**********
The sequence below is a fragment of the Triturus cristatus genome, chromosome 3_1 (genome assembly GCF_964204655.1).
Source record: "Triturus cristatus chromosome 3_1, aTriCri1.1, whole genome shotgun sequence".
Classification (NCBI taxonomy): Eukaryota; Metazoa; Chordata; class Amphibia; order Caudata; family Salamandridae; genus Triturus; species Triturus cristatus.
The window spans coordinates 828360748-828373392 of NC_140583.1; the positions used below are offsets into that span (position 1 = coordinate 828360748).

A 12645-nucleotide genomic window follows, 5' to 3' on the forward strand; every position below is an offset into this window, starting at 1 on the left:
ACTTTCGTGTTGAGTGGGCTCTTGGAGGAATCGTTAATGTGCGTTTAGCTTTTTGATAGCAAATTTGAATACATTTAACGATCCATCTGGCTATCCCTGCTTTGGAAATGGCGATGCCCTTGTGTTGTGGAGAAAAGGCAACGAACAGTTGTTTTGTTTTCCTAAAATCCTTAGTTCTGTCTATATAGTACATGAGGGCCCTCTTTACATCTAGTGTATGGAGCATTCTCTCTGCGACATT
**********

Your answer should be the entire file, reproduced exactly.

The sequence below is a fragment of the Triturus cristatus genome, chromosome 3_1 (genome assembly GCF_964204655.1).
Source record: "Triturus cristatus chromosome 3_1, aTriCri1.1, whole genome shotgun sequence".
Classification (NCBI taxonomy): Eukaryota; Metazoa; Chordata; class Amphibia; order Caudata; family Salamandridae; genus Triturus; species Triturus cristatus.
The window spans coordinates 828360748-828373392 of NC_140583.1; the positions used below are offsets into that span (position 1 = coordinate 828360748).

A 12645-nucleotide genomic window follows, 5' to 3' on the forward strand; every position below is an offset into this window, starting at 1 on the left:
ACTTTCGTGTTGAGTGGGCTCTTGGAGGAATCGTTAATGTGCGTTTAGCTTTTTGATAGCAAATTTGAATACATTTAACGATCCATCTGGCTATCCCTGCTTTGGAAATGGCGATGCCCTTGTGTTGTGGAGAAAAGGCAACGAACAGTTGTTTTGTTTTCCTAAAATCCTTAGTTCTGTCTATATAGTACATGAGGGCCCTCTTTACATCTAGTGTATGGAGCATTCTCTCTGCGACATT